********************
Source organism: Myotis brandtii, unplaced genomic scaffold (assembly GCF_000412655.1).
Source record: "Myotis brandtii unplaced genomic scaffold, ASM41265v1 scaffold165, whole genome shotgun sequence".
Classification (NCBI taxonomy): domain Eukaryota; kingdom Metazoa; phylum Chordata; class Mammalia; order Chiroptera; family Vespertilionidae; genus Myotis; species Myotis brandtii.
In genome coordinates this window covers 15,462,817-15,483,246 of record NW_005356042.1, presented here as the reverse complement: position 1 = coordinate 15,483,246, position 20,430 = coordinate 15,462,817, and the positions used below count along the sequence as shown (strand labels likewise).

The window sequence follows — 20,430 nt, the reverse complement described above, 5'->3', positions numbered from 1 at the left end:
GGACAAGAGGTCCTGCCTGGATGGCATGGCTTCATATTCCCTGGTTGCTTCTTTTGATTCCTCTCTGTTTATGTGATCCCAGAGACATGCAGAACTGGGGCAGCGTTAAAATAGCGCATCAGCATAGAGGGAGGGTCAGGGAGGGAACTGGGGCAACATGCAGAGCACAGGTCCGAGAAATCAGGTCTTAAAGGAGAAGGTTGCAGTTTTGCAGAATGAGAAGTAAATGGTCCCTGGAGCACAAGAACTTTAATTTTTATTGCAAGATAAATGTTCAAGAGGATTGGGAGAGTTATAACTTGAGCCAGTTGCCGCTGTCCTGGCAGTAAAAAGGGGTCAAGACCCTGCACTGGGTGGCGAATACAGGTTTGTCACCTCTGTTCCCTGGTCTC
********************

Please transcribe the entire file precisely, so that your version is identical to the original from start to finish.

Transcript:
Source organism: Myotis brandtii, unplaced genomic scaffold (assembly GCF_000412655.1).
Source record: "Myotis brandtii unplaced genomic scaffold, ASM41265v1 scaffold165, whole genome shotgun sequence".
Classification (NCBI taxonomy): domain Eukaryota; kingdom Metazoa; phylum Chordata; class Mammalia; order Chiroptera; family Vespertilionidae; genus Myotis; species Myotis brandtii.
In genome coordinates this window covers 15,462,817-15,483,246 of record NW_005356042.1, presented here as the reverse complement: position 1 = coordinate 15,483,246, position 20,430 = coordinate 15,462,817, and the positions used below count along the sequence as shown (strand labels likewise).

The window sequence follows — 20,430 nt, the reverse complement described above, 5'->3', positions numbered from 1 at the left end:
GGACAAGAGGTCCTGCCTGGATGGCATGGCTTCATATTCCCTGGTTGCTTCTTTTGATTCCTCTCTGTTTATGTGATCCCAGAGACATGCAGAACTGGGGCAGCGTTAAAATAGCGCATCAGCATAGAGGGAGGGTCAGGGAGGGAACTGGGGCAACATGCAGAGCACAGGTCCGAGAAATCAGGTCTTAAAGGAGAAGGTTGCAGTTTTGCAGAATGAGAAGTAAATGGTCCCTGGAGCACAAGAACTTTAATTTTTATTGCAAGATAAATGTTCAAGAGGATTGGGAGAGTTATAACTTGAGCCAGTTGCCGCTGTCCTGGCAGTAAAAAGGGGTCAAGACCCTGCACTGGGTGGCGAATACAGGTTTGTCACCTCTGTTCCCTGGTCTC